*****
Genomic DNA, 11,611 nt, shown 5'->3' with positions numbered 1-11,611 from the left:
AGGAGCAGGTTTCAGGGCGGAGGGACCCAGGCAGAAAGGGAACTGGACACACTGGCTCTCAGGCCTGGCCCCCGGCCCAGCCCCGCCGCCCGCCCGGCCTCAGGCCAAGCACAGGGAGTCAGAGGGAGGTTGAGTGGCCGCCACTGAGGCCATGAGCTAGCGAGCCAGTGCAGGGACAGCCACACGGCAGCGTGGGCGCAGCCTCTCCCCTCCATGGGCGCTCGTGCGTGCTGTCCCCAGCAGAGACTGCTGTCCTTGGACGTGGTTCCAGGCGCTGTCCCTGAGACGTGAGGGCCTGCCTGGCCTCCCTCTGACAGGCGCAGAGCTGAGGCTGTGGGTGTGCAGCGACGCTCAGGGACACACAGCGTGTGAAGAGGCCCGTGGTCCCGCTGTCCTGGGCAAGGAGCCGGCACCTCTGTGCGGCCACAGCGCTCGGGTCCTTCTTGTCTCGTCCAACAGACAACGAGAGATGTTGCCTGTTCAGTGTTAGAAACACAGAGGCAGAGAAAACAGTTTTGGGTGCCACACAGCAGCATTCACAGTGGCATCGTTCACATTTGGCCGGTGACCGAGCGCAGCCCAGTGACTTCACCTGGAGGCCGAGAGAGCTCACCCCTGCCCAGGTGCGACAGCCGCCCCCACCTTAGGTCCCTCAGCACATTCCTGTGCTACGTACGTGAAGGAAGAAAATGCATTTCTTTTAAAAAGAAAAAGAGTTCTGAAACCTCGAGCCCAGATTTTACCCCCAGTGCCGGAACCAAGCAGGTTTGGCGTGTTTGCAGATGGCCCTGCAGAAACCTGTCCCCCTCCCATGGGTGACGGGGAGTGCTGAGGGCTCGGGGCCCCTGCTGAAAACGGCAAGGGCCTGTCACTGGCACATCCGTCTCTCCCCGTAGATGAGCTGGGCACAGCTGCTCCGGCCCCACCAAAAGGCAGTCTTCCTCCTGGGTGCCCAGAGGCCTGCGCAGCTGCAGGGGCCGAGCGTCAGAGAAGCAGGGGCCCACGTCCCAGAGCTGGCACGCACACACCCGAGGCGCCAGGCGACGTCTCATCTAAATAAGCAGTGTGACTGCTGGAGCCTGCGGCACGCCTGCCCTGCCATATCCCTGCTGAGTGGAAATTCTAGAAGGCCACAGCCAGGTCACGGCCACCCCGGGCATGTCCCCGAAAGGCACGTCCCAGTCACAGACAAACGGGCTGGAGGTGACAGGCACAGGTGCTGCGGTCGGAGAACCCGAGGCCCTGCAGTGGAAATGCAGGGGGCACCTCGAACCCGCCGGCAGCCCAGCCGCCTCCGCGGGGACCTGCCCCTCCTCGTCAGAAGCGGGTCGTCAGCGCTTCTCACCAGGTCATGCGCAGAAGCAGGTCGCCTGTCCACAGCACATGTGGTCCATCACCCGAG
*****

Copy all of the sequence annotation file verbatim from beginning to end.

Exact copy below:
Genomic DNA, 11,611 nt, shown 5'->3' with positions numbered 1-11,611 from the left:
AGGAGCAGGTTTCAGGGCGGAGGGACCCAGGCAGAAAGGGAACTGGACACACTGGCTCTCAGGCCTGGCCCCCGGCCCAGCCCCGCCGCCCGCCCGGCCTCAGGCCAAGCACAGGGAGTCAGAGGGAGGTTGAGTGGCCGCCACTGAGGCCATGAGCTAGCGAGCCAGTGCAGGGACAGCCACACGGCAGCGTGGGCGCAGCCTCTCCCCTCCATGGGCGCTCGTGCGTGCTGTCCCCAGCAGAGACTGCTGTCCTTGGACGTGGTTCCAGGCGCTGTCCCTGAGACGTGAGGGCCTGCCTGGCCTCCCTCTGACAGGCGCAGAGCTGAGGCTGTGGGTGTGCAGCGACGCTCAGGGACACACAGCGTGTGAAGAGGCCCGTGGTCCCGCTGTCCTGGGCAAGGAGCCGGCACCTCTGTGCGGCCACAGCGCTCGGGTCCTTCTTGTCTCGTCCAACAGACAACGAGAGATGTTGCCTGTTCAGTGTTAGAAACACAGAGGCAGAGAAAACAGTTTTGGGTGCCACACAGCAGCATTCACAGTGGCATCGTTCACATTTGGCCGGTGACCGAGCGCAGCCCAGTGACTTCACCTGGAGGCCGAGAGAGCTCACCCCTGCCCAGGTGCGACAGCCGCCCCCACCTTAGGTCCCTCAGCACATTCCTGTGCTACGTACGTGAAGGAAGAAAATGCATTTCTTTTAAAAAGAAAAAGAGTTCTGAAACCTCGAGCCCAGATTTTACCCCCAGTGCCGGAACCAAGCAGGTTTGGCGTGTTTGCAGATGGCCCTGCAGAAACCTGTCCCCCTCCCATGGGTGACGGGGAGTGCTGAGGGCTCGGGGCCCCTGCTGAAAACGGCAAGGGCCTGTCACTGGCACATCCGTCTCTCCCCGTAGATGAGCTGGGCACAGCTGCTCCGGCCCCACCAAAAGGCAGTCTTCCTCCTGGGTGCCCAGAGGCCTGCGCAGCTGCAGGGGCCGAGCGTCAGAGAAGCAGGGGCCCACGTCCCAGAGCTGGCACGCACACACCCGAGGCGCCAGGCGACGTCTCATCTAAATAAGCAGTGTGACTGCTGGAGCCTGCGGCACGCCTGCCCTGCCATATCCCTGCTGAGTGGAAATTCTAGAAGGCCACAGCCAGGTCACGGCCACCCCGGGCATGTCCCCGAAAGGCACGTCCCAGTCACAGACAAACGGGCTGGAGGTGACAGGCACAGGTGCTGCGGTCGGAGAACCCGAGGCCCTGCAGTGGAAATGCAGGGGGCACCTCGAACCCGCCGGCAGCCCAGCCGCCTCCGCGGGGACCTGCCCCTCCTCGTCAGAAGCGGGTCGTCAGCGCTTCTCACCAGGTCATGCGCAGAAGCAGGTCGCCTGTCCACAGCACATGTGGTCCATCACCCGAG